ever had--Mr. Franklin here and Mr. Franklin there--when anything
went wrong the first word you would hear about the decks was
'Franklin!'--I am thirteen years older than he is--you would think
it would be all right, wouldn't you? Only we two on this poop on
which we saw each other first--he a young master--told me that he
thought I would suit him very well--we two, and thirty-one days out
at sea, and it's no good! It's like talking to a man standing on
shore. I can't get him back. I can't get at him. I feel sometimes
as if I must shake him by the arm: "Wake up! Wake up! You are
wanted, sir . . . !"

Young Powell recognized the expression of a true sentiment, a thing
so rare in this world where there are so many mutes and so many
excellent reasons even at sea for an articulate man not to give
himself away, that he felt something like respect for this outburst.
It was not loud. The grotesque squat shape, with the knob of the
head as if rammed down between the square shoulders by a blow from a
club, moved vaguely in a circumscribed space limited by the two
harness-casks lashed to the front rail of the poop, without
gestures, hands in the pockets of the jacket, elbows pressed closely
to its side; and the voice without resonance, passed from anger to
dismay and back again without a single louder word in the hurried
delivery, interrupted only by slight gasps for air as if the speaker
were being choked by the suppressed passion of his grief.

Mr. Powell, though moved to a certain extent, was by no means
carried away. And just as he thought that it was all over, the
other, fidgeting in the darkness, was heard again explosive,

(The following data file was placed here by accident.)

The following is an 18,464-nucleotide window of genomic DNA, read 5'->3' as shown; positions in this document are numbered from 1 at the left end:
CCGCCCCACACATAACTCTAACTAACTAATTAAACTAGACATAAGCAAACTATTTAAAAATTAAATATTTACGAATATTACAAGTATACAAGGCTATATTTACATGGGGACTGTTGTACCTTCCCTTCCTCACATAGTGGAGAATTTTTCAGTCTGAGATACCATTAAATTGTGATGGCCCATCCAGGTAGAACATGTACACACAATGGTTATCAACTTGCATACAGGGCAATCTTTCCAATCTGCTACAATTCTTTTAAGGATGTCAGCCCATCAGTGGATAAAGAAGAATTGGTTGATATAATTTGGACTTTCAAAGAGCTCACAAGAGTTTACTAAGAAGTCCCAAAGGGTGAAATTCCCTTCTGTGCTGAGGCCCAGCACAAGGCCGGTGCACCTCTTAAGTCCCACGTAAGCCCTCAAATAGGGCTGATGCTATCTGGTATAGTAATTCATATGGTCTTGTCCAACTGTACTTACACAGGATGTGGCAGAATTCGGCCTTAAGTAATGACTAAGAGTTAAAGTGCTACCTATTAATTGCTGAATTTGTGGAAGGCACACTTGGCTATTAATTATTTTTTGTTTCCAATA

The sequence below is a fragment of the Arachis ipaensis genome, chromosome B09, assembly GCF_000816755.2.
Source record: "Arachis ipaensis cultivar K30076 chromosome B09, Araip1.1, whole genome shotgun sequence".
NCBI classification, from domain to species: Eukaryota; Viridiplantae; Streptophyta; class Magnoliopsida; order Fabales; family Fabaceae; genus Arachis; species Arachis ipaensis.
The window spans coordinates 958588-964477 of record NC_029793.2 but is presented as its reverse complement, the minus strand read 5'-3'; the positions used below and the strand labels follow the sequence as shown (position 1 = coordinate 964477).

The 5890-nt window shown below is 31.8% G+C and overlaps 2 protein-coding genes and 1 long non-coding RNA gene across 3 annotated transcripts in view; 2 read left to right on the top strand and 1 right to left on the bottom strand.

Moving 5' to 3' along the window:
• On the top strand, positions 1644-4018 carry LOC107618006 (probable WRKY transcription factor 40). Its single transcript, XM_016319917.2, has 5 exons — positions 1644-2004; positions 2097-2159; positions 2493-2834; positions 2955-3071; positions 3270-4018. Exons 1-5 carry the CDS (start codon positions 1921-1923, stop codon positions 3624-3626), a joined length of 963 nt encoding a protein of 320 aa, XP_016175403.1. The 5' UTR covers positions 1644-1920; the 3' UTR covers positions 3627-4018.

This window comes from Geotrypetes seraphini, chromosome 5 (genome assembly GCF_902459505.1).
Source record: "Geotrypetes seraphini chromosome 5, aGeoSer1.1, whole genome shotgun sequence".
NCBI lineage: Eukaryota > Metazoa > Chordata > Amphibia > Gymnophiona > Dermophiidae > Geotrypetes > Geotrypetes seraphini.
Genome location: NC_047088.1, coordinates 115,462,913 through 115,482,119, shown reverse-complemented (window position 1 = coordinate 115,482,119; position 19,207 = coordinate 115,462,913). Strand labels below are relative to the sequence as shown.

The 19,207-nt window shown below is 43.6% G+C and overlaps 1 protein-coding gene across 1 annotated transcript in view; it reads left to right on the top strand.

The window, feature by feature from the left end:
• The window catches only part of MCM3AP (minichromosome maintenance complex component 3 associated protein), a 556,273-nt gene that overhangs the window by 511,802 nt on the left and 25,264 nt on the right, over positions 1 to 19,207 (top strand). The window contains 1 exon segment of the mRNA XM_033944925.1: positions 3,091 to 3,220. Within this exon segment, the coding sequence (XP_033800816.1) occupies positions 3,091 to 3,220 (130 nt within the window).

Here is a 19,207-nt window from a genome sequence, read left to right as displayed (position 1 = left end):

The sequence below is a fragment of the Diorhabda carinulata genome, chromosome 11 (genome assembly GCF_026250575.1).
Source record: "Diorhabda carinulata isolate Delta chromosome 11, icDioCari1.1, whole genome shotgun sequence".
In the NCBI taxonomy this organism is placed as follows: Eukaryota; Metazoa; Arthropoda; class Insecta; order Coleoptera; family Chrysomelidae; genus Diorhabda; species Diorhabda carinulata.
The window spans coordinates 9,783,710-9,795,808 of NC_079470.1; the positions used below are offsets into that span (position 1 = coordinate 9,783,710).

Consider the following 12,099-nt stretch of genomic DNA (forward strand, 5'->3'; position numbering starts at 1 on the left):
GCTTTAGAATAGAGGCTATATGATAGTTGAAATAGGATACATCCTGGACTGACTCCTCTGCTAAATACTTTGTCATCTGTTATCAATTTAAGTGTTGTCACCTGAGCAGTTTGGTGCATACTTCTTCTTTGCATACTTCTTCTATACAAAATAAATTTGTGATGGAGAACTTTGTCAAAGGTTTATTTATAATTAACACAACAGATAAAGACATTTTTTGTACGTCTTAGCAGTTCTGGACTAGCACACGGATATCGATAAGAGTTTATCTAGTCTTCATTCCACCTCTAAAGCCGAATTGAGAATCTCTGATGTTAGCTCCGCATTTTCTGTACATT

bewildered but not very loud in the silence of the ship and the
great empty peace of the sea.

"They have done something to him! What is it? What can it be?
Can't you guess? Don't you know?"

"Good heavens!" Young Powell was astounded on discovering that this
was an appeal addressed to him. "How on earth can I know?"

"You do talk to that white-faced, black-eyed . . . I've seen you
talking to her more than a dozen times."

Young Powell, his sympathy suddenly chilled, remarked in a
disdainful tone that Mrs. Anthony's eyes were not black.

"I wish to God she had never set them on the captain, whatever
colour they are," retorted Franklin. "She and that old chap with
the scraped jaws who sits over her and stares down at her dead-white
face with his yellow eyes--confound them! Perhaps you will tell us
that his eyes are not yellow?"

Powell, not interested in the colour of Mr. Smith's eyes, made a
vague gesture. Yellow or not yellow, it was all one to him.

The mate murmured to himself. "No. He can't know. No! No more
than a baby. It would take an older head."

"I don't even understand what you mean," observed Mr. Powell coldly.

"And even the best head would be puzzled by such devil-work," the
mate continued, muttering. "Well, I have heard tell of women doing
for a man in one way or another when they got him fairly ashore.
But to bring their devilry to sea and fasten on such a man! . . .
It's something I can't understand. But I can watch. Let them look
out--I say!"

His short figure, unable to stoop, without flexibility, could not
express dejection. He was very tired suddenly; he dragged his feet
going off the poop. Before he left it with nearly an hour of his
watch below sacrificed, he addressed himself once more to our young
man who stood abreast of the mizzen rigging in an unreceptive mood
expressed by silence and immobility. He did not regret, he said,
having spoken openly on this very serious matter.

"I don't know about its seriousness, sir," was Mr. Powell's frank
answer. "But if you think you have been telling me something very
new you are mistaken. You can't keep that matter out of your
speeches. It's the sort of thing I've been hearing more or less
ever since I came on board."

Mr. Powell, speaking truthfully, did not mean to speak offensively.
He had instincts of wisdom; he felt that this was a serious affair,
for it had nothing to do with reason. He did not want to raise an
enemy for himself in the mate. And Mr. Franklin did not take
offence. To Mr. Powell's truthful statement he answered with equal
truth and simplicity that it was very likely, very likely. With a
thing like that (next door to witchcraft almost) weighing on his
mind, the wonder was that he could think of anything else. The poor
man must have found in the restlessness of his thoughts the illusion